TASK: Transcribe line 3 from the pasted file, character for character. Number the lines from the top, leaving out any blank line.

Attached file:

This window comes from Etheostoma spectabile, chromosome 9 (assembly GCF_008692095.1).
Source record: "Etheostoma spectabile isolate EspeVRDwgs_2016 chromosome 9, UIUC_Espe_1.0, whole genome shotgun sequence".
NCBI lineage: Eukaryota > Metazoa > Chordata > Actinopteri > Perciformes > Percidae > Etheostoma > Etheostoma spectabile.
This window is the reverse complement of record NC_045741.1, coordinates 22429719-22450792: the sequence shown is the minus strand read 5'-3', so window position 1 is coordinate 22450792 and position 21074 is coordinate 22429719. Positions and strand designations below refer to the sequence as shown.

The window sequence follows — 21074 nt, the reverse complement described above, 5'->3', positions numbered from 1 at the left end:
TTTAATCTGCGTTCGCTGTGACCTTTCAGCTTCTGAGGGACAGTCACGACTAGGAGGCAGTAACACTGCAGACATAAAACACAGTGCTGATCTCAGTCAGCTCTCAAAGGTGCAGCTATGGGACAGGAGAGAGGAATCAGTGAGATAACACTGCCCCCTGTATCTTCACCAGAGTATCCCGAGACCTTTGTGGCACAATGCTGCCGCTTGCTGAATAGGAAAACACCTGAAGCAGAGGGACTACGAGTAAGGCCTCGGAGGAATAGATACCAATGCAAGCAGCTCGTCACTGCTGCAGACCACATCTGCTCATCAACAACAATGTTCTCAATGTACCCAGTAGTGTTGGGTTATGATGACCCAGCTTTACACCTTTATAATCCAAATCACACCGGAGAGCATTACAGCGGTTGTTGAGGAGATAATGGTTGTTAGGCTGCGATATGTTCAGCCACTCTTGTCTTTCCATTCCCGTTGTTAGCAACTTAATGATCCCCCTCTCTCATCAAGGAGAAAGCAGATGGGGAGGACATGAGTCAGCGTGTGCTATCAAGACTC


NCBI lineage: Eukaryota > Metazoa > Chordata > Actinopteri > Perciformes > Percidae > Etheostoma > Etheostoma spectabile.